The procedure is used to observe signs of obstruction as well as detect nasal polyps hidden from routine nasal examination. During the endoscopic exam, the doctor also looks for any structural abnormalities that would cause you to suffer from recurrent sinusitis.
How Is Sinusitis Treated?

Treatment for sinusitis depends on the severity.
 Acute sinusitis. If you have a simple sinus infection, your health care provider may recommend treatment with decongestants like Sudafed and steam inhalations alone. Use of nonprescription decongestant nasal drops or sprays may also be effective in controlling symptoms. However, these medicines should not be used beyond their recommended use, usually four to five days, or they may actually increase congestion. If antibiotics are given, they are usually given for 10 to 14 days. With treatment, the symptoms usually disappear and antibiotics are no longer required.
Chronic sinusitis. Warm moist air may alleviate sinus congestion. A vaporizer or inhaling steam from a pan of boiling water (removed from heat) may also help. Warm compresses are useful to relieve pain in the nose and sinuses. Saline nose drops are also safe for home use. Use of nonprescription decongestant nasal drops or sprays might be effective in controlling symptoms, however, they should not be used beyond their recommended use. Antibiotics or oral steroids may also be prescribed.

Other Treatment Options for Sinusitis
 Addressing potential triggers or contributing factors is a key first step in the management of sinusitis. To reduce congestion due to sinusitis, your doctor may prescribe nasal sprays (some may contain steroid sprays), nose drops, or oral decongestant medicine. If you suffer from severe chronic sinusitis, oral steroids might be prescribed to reduce inflammation -- usually only when other medications have not worked. Antibiotics will be prescribed for any bacterial infection found in the sinuses (antibiotics are not effective against a viral infection). An antihistamine may be recommended for the treatment of allergies. Antifungal medicine may be prescribed for a fungal sinus infection. Immunoglobulin (antibodies) may be given if you have certain immune deficiencies.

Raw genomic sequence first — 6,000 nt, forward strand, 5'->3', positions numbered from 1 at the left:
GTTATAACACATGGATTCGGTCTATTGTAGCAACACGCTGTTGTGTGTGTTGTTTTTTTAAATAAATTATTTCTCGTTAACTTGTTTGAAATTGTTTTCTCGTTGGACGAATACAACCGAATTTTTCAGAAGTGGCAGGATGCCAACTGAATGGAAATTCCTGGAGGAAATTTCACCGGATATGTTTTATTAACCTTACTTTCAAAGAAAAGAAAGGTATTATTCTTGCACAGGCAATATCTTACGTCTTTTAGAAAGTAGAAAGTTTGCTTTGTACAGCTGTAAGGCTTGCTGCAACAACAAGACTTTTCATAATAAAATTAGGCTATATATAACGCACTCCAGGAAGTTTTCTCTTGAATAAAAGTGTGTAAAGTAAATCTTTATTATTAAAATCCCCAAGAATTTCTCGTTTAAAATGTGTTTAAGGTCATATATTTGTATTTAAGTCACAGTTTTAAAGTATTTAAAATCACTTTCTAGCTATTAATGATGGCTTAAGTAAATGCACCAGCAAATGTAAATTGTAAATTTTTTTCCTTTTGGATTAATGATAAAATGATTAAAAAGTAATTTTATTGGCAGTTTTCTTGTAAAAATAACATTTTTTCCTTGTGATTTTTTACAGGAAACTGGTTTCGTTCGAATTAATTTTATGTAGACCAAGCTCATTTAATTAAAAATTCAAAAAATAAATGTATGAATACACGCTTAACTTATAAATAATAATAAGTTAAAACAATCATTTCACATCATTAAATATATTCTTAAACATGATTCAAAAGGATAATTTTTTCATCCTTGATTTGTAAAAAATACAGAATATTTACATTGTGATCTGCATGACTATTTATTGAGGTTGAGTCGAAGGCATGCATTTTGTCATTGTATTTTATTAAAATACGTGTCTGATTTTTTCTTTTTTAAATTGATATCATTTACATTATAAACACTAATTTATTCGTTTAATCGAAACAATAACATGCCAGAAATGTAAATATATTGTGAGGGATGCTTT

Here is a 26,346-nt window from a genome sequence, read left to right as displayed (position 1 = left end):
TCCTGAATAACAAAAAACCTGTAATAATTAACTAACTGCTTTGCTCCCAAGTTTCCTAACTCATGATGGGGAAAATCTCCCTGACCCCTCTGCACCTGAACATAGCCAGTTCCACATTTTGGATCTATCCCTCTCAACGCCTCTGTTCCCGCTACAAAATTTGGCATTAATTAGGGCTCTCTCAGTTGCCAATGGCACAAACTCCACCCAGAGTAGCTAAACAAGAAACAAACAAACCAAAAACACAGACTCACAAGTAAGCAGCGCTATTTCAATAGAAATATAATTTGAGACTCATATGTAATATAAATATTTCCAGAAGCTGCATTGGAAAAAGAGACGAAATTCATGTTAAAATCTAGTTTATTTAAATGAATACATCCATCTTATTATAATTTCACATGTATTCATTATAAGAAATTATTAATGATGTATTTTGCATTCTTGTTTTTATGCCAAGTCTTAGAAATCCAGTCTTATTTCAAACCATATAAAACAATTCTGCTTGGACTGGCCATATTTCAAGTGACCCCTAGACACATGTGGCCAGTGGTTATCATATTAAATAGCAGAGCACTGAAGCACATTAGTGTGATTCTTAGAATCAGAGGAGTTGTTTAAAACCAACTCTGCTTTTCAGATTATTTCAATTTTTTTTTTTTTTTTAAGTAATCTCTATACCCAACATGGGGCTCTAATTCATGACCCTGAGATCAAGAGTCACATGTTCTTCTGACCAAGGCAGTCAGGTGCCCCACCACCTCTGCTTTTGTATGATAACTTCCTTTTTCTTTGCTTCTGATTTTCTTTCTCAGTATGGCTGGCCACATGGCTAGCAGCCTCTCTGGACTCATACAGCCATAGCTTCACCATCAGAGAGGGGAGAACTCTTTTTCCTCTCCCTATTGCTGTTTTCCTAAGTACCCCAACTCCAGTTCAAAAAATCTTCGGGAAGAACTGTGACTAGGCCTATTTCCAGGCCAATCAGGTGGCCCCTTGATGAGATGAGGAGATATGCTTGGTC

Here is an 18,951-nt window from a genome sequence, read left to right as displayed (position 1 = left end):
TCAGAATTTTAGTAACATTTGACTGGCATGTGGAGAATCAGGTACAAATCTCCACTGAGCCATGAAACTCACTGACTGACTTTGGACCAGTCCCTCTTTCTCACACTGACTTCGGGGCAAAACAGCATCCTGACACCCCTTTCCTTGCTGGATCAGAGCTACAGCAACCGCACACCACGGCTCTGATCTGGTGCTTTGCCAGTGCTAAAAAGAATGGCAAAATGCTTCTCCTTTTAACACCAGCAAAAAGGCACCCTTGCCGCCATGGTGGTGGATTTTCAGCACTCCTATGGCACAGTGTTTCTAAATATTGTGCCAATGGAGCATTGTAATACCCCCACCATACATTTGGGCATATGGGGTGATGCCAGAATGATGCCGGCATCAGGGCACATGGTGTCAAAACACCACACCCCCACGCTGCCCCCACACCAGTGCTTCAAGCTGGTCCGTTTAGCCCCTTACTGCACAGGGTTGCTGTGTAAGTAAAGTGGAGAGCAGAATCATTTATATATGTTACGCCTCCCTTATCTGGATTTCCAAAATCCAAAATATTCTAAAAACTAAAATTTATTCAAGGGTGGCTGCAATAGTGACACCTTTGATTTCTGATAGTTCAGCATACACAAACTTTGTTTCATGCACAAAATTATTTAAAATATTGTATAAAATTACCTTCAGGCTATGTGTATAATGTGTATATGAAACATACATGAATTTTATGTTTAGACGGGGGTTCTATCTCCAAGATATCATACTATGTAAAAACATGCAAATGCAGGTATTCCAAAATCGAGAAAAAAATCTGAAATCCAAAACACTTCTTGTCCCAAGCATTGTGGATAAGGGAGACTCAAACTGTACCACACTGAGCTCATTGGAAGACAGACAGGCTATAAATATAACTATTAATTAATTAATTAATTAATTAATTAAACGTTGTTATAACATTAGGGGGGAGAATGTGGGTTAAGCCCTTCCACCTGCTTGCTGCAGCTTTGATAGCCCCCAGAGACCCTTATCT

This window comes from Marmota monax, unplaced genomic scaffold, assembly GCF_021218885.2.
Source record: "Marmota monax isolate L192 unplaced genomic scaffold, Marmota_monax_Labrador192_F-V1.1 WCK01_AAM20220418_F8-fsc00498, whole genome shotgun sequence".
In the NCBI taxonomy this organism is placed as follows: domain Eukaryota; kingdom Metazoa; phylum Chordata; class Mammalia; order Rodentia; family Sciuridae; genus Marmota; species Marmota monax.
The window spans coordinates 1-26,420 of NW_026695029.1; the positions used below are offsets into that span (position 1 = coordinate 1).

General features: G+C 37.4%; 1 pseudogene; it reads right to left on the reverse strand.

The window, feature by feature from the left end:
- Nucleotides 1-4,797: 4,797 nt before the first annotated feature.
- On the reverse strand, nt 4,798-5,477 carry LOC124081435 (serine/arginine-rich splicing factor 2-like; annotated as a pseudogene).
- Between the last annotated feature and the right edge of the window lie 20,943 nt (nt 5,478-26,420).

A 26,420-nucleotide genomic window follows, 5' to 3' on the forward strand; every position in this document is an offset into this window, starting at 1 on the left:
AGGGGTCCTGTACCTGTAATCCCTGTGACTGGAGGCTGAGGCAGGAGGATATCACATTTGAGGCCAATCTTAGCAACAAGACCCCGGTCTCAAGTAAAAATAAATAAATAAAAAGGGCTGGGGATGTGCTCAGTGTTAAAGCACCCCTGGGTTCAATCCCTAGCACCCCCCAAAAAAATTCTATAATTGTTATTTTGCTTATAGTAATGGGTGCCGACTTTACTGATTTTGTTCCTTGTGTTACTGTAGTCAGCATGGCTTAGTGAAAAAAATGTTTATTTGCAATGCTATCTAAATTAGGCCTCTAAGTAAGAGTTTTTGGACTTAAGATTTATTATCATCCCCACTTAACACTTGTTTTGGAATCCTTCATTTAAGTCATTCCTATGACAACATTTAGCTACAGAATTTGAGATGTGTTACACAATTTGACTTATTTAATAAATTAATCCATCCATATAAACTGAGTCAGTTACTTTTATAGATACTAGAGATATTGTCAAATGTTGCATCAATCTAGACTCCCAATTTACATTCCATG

Will I Need to Make Lifestyle Changes?
Smoking is never recommended, but if you do smoke, you should refrain during treatment for sinus problems. No special diet is required, but drinking extra fluids helps to thin secretions.
Is Sinus Surgery Necessary? 
Mucus is developed by the body to moisten the sinus walls. In the sinus walls, the mucus is moved across tissue linings toward the opening of each sinus by millions of cilia (a hair-like extension of a cell). Irritation and swelling from an allergy can narrow the opening of the sinus and block mucus movement. If antibiotics and other medicines are not effective in opening the sinus, surgery may be necessary. Also, if there is a structural abnormality of the sinus such as nasal polyps, which can obstruct sinus drainage, surgery may be needed.
Surgery may be performed under local or general anesthesia using an endoscope. Most people can return to normal activities within five to seven days following surgery. Full recovery usually takes about four to six weeks.
A procedure called a "turbinectomy" may also be performed to shrink the swollen tissues of the nose. This can be done in your doctor's office and can take only a few minutes. The anesthetic used is very similar to that used in routine dental procedures.
What Happens If Sinusitis Is Not Treated?
Delaying treatment for sinusitis may result in suffering from unnecessary pain and discomfort. In extremely rare circumstances, untreated sinusitis can lead to meningitis or brain abscess and infection of the bone.